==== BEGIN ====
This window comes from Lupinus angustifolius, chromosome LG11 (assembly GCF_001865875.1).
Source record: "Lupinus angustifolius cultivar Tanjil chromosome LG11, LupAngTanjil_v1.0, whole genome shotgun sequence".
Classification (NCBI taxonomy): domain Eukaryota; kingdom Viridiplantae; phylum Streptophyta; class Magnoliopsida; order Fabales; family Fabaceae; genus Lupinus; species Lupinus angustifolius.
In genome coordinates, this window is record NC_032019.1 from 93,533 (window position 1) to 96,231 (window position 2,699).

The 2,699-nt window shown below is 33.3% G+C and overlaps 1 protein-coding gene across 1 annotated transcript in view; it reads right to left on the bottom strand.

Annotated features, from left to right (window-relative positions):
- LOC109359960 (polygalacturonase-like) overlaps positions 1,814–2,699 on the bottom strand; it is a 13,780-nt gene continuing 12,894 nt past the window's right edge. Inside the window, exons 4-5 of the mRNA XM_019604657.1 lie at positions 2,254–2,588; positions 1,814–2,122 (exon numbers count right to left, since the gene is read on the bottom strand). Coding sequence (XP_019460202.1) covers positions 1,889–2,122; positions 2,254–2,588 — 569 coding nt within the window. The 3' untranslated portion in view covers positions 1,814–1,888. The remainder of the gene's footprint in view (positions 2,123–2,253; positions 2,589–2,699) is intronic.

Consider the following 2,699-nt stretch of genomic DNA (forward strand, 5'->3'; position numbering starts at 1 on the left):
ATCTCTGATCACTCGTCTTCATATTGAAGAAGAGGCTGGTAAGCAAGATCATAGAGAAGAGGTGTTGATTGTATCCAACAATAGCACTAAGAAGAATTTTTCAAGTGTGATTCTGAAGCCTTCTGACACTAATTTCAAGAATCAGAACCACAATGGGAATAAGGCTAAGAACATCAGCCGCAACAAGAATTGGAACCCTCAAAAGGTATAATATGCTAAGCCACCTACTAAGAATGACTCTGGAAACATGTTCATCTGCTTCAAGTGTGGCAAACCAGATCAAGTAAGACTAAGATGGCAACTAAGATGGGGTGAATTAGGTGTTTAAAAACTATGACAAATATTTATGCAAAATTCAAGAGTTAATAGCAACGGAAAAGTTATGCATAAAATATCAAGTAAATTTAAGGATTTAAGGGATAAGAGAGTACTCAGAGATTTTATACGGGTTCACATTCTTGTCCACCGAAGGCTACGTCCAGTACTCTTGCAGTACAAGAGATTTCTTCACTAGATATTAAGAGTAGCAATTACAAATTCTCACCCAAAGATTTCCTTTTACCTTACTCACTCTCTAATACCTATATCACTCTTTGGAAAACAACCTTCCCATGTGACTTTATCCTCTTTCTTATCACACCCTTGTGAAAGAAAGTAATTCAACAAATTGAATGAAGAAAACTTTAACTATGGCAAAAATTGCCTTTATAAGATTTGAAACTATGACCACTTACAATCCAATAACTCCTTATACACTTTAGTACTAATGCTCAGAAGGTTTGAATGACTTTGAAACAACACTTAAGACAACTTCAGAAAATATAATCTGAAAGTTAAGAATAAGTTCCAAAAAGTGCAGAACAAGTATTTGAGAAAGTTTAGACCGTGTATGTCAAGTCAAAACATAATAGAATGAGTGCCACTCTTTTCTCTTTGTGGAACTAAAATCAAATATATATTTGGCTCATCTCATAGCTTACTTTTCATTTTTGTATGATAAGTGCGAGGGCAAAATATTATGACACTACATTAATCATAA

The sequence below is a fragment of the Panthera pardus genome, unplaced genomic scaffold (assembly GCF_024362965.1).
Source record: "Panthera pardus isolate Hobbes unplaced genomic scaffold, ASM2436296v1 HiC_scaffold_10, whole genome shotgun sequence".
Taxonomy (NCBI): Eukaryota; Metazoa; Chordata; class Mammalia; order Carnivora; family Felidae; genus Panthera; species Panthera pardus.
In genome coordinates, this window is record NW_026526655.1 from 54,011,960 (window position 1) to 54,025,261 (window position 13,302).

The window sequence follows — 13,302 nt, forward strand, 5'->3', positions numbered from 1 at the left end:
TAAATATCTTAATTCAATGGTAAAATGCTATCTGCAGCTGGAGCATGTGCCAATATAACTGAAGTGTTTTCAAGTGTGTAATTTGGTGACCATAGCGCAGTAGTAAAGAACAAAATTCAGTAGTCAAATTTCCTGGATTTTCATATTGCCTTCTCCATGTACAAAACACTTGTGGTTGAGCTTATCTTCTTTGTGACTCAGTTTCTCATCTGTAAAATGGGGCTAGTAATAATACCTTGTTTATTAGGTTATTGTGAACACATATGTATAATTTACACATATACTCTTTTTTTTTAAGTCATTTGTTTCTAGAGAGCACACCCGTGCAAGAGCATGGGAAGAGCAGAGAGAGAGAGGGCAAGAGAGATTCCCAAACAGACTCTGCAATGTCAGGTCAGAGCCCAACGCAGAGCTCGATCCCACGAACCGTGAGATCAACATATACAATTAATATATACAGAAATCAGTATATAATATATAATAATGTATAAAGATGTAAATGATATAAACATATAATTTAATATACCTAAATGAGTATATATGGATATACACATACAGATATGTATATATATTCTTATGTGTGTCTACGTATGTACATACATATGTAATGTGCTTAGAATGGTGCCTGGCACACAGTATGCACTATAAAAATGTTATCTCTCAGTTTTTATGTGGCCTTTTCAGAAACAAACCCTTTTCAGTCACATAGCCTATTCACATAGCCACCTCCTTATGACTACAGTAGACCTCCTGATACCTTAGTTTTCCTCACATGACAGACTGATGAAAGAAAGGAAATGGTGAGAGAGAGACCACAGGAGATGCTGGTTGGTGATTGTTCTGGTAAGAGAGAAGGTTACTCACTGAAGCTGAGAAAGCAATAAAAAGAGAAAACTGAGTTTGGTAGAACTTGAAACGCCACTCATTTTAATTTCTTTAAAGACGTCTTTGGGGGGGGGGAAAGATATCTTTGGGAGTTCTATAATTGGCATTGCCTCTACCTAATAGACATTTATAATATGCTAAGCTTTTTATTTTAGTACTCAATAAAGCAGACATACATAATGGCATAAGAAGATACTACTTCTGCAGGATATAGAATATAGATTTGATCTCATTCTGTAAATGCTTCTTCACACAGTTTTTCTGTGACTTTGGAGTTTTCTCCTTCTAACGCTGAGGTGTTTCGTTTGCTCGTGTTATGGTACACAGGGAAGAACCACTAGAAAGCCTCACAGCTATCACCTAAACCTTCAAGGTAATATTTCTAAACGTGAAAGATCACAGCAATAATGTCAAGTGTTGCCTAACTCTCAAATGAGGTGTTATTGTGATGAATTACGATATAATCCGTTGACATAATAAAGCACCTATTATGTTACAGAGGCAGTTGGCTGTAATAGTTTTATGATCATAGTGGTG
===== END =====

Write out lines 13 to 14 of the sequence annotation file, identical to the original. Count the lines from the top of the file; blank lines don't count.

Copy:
In genome coordinates, this window is record NW_026526655.1 from 54,011,960 (window position 1) to 54,025,261 (window position 13,302).

The window sequence follows — 13,302 nt, forward strand, 5'->3', positions numbered from 1 at the left end: